she's your cocaine. (kohlrimmedeye) wrote in fanfic100,
she's your cocaine.
kohlrimmedeye
fanfic100

House MD Chase/Wilson 048. Diamond, 034. Not Enough

Title: The Crash
Fandom: House MD
Characters: Chase/Wilson, House
Prompt: 048. Diamond
Word Count: 1944
Rating: PG-13 (because I can't write without a lot of bad language)
Summary: Babies and Bathwater from a one-sided Chase/Wilson angle.
Author's Notes: Am caffeine rushed so this seemed to the perfect time to post it. Dedicated to anyone who's ever got high on caffeine or who's had problems with Microsoft Word's spellcheck. Is an example of why you shouldn't revise chemistry while writing.



Diamond:

Is formed of strong covalent bonds.

Today, House is furious. Chase used to think it had something to do with Cameron, and the fact that she ‘quit’ yesterday (did House fire her? He doesn’t know, and to be honest, doesn’t much want to), but then he could never work out what Cameron meant to their employer. He watches and says nothing and House radiates ice at him.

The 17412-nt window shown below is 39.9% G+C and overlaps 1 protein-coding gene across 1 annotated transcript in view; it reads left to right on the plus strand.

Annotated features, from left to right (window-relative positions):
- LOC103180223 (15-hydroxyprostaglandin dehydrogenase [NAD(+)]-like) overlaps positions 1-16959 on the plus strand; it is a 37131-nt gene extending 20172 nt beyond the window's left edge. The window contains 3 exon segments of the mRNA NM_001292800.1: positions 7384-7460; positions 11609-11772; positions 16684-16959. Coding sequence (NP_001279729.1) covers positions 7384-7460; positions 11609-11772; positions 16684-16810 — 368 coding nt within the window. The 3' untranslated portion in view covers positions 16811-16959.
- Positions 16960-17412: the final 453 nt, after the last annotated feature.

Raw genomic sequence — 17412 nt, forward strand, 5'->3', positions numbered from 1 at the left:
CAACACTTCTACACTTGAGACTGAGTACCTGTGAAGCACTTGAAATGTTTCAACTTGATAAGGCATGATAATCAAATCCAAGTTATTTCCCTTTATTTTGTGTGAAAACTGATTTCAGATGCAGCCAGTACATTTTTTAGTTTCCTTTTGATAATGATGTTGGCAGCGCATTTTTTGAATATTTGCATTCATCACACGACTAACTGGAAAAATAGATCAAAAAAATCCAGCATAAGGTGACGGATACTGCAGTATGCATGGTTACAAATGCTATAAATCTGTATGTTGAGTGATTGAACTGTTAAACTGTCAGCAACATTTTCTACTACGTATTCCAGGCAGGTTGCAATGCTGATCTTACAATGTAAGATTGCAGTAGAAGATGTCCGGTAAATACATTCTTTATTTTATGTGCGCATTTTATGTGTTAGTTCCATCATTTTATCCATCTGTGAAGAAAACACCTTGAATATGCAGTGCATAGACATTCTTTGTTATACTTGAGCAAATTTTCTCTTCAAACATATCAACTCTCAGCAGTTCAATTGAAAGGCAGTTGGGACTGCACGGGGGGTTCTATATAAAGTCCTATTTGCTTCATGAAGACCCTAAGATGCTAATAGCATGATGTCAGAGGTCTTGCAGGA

Wilson’s not around today, so House can’t go and hide with him. Chase is sorry for this; Wilson’s been forced to be involved in their case (their patient has cancer) lately, and he loves it when the oncologist is around. He loves Wilson’s strong presence, the difference between him and House almost incredible. Like the difference between light and dark. Like love and hate. (He certainly loves Wilson, and he *wishes* he hated House) But the brown-haired, brown-eyed, heartbreakingly vulnerable (and isn’t it strange that House has never noticed that?) doctor is nowhere around, and Chase can’t help feeling that House is punishing him more than usual.

“What have I done now?” he asks when they are alone in the office.

“Wilson’s been fired.” House replies vaguely. “You happy yet? Have you done enough now?”

That was a suckerpunch that Chase simply didn’t see coming. He feels all the air rush out of him, like he’s drowning, like the sky is falling in on him only that’s a disturbing cliché.